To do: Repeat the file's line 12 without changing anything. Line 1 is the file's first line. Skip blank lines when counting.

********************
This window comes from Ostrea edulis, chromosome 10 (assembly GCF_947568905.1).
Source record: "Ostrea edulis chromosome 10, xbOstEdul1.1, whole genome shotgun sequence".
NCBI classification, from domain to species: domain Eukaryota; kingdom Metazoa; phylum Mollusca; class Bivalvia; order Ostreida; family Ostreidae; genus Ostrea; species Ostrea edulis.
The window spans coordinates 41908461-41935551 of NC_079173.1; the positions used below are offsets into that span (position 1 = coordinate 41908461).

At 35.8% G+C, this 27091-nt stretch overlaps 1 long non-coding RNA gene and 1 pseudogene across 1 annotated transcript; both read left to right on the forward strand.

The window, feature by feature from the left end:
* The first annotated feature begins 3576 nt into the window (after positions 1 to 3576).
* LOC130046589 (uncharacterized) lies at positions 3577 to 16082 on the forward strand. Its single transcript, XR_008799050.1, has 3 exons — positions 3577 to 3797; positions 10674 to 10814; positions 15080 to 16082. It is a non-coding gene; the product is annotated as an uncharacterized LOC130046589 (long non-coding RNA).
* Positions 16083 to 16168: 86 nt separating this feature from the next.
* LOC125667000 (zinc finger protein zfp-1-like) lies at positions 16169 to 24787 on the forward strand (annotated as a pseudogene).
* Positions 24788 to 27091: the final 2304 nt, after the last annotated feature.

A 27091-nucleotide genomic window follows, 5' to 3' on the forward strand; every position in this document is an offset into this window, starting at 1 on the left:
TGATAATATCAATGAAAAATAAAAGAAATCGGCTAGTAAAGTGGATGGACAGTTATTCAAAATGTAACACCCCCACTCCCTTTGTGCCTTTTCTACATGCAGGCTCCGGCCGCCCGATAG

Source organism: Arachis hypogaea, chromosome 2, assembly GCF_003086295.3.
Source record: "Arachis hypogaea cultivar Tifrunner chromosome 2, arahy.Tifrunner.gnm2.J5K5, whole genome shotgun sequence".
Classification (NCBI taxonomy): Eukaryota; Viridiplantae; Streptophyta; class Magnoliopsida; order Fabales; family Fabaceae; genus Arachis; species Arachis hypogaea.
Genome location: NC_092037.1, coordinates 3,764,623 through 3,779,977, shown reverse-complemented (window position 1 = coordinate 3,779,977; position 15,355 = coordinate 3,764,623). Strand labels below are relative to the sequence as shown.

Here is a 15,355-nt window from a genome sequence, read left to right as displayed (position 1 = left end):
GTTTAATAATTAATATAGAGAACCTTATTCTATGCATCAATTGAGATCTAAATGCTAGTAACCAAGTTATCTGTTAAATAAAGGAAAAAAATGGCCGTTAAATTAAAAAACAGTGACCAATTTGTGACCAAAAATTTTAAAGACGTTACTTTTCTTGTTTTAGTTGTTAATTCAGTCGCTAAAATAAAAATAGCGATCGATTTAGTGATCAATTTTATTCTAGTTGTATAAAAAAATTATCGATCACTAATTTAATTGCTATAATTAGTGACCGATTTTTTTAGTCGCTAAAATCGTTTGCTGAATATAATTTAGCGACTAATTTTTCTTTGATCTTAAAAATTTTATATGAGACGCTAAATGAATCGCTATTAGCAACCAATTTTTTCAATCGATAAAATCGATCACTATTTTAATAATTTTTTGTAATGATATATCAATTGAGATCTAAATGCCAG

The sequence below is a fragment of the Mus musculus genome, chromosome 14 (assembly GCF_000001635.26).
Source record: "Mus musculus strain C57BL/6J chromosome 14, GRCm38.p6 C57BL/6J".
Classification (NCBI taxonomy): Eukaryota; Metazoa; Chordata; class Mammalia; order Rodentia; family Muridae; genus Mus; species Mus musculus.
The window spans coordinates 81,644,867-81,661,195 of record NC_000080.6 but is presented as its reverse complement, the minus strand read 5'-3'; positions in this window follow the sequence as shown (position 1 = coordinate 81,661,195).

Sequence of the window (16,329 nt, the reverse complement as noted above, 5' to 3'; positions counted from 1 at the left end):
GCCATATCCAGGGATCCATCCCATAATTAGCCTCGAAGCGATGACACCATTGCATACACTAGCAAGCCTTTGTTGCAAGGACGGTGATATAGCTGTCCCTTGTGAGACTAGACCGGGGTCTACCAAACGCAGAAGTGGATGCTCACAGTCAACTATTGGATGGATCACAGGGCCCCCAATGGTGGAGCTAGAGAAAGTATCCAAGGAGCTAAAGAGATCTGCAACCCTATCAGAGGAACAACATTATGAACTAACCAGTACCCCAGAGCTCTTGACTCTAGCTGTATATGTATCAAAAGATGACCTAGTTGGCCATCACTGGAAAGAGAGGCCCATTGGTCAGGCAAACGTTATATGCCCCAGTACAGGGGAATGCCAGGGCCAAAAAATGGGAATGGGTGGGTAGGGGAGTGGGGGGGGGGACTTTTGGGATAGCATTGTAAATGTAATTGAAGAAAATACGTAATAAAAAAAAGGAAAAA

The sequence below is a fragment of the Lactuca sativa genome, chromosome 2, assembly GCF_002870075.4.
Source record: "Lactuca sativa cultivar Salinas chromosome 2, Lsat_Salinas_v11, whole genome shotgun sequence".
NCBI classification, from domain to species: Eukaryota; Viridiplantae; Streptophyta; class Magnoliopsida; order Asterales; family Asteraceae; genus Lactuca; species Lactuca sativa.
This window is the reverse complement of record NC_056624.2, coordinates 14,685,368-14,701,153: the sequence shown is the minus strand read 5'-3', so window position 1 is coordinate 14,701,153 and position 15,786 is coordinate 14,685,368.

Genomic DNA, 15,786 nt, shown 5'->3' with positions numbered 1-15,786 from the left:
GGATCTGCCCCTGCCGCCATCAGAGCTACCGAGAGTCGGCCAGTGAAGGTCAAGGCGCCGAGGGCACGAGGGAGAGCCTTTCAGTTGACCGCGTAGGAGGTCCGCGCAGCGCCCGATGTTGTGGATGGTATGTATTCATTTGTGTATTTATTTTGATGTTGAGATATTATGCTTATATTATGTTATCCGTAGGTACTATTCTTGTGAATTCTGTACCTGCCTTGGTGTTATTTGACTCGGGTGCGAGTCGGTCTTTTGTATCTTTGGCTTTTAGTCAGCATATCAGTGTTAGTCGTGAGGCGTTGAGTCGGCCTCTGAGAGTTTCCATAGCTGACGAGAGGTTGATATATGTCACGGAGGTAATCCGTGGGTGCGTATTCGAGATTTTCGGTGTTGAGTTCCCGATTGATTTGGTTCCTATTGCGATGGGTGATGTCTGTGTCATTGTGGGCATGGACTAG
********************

A 27091-nucleotide genomic window follows, 5' to 3' on the forward strand; every position in this document is an offset into this window, starting at 1 on the left: